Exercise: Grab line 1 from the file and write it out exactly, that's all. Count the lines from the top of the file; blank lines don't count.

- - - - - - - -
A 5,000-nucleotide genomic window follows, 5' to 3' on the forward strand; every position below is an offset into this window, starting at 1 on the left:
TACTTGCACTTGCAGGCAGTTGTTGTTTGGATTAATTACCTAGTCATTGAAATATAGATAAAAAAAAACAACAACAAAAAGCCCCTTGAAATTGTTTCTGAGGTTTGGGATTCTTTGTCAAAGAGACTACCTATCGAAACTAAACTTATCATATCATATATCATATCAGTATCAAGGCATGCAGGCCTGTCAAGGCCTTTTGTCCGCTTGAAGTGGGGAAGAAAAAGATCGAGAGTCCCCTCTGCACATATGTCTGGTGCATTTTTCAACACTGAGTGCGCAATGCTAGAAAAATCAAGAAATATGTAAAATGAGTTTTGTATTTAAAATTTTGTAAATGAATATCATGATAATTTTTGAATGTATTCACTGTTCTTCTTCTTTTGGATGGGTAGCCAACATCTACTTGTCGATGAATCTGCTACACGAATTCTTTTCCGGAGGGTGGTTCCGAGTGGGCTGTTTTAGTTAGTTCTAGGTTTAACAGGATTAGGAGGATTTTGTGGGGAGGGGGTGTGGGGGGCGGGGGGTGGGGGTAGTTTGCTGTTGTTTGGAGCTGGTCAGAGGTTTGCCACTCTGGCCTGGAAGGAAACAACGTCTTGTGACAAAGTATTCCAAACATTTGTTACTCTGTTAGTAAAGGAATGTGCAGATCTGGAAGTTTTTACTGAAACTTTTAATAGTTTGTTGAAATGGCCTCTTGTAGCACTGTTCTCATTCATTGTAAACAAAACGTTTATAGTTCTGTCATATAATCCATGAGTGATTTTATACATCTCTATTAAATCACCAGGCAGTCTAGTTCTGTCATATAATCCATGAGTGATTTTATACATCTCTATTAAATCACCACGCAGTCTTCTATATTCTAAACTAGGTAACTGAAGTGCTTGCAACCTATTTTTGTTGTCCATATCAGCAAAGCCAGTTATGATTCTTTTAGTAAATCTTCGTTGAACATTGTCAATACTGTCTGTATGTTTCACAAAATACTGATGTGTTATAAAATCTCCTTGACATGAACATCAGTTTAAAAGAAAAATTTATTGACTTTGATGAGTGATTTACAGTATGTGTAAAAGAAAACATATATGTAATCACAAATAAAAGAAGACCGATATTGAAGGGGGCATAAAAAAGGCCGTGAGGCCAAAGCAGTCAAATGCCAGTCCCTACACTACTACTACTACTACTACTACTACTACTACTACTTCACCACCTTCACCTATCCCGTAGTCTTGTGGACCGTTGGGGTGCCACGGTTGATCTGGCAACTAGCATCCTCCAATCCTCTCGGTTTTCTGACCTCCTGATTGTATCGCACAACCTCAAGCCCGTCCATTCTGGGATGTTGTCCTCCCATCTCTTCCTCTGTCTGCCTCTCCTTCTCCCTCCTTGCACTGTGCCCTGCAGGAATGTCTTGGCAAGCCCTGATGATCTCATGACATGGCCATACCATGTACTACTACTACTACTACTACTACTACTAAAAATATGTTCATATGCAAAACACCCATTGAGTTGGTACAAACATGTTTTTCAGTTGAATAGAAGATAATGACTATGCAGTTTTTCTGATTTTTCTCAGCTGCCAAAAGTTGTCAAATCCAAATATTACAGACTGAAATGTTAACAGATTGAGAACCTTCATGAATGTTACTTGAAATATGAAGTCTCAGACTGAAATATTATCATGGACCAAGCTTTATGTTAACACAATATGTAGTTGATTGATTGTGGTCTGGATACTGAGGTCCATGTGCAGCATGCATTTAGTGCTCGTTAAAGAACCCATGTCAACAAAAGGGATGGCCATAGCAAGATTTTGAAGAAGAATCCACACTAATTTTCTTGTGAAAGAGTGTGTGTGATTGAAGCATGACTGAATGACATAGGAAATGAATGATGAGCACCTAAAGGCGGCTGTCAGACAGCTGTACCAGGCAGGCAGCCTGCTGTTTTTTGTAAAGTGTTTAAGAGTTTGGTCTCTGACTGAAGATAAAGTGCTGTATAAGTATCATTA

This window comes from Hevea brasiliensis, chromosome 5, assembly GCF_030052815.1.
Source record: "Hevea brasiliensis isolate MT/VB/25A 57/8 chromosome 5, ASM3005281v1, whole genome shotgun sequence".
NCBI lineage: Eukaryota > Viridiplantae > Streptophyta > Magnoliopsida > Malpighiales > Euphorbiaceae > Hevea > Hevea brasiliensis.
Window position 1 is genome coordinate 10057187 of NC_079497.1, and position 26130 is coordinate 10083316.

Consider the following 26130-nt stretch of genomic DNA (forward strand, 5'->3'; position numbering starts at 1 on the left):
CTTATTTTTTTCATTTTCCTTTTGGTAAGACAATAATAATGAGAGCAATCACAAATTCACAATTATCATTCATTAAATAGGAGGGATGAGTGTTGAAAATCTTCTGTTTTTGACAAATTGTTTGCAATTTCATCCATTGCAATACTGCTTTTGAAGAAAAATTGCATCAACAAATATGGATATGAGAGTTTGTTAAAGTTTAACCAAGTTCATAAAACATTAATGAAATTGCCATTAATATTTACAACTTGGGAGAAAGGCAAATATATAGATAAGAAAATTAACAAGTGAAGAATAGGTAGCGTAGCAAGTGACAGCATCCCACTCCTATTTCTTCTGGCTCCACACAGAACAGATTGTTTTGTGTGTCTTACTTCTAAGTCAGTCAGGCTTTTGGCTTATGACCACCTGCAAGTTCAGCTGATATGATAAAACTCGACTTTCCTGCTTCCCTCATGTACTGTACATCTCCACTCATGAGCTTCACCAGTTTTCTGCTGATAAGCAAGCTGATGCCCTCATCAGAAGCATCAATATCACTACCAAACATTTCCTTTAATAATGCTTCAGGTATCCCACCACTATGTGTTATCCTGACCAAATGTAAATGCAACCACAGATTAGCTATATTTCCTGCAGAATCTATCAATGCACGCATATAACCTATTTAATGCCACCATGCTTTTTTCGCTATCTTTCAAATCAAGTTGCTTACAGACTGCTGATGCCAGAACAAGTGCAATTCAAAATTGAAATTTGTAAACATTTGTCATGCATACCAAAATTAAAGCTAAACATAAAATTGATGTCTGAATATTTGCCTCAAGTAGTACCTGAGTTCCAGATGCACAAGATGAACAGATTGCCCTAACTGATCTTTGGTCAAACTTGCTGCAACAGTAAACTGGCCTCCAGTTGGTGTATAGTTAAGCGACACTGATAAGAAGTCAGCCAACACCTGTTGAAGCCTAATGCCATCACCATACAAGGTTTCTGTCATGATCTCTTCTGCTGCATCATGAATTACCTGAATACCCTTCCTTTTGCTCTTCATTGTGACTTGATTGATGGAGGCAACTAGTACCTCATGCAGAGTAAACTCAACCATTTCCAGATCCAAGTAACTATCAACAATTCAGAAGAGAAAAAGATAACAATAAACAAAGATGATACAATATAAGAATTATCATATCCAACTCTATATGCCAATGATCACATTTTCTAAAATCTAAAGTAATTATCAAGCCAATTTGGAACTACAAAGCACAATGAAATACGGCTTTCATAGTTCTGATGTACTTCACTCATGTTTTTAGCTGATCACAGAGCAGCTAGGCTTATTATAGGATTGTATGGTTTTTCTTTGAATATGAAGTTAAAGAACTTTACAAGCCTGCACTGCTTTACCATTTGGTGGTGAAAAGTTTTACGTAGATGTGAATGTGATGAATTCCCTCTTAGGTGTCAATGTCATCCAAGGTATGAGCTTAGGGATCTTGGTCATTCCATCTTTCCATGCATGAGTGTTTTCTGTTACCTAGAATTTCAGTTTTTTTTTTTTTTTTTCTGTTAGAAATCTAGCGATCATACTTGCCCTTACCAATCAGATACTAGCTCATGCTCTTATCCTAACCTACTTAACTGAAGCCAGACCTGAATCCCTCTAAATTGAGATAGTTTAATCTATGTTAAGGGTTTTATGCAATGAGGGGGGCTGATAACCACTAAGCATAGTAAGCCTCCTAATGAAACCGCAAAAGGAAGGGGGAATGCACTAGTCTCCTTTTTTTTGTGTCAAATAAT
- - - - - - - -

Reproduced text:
A 5,000-nucleotide genomic window follows, 5' to 3' on the forward strand; every position below is an offset into this window, starting at 1 on the left: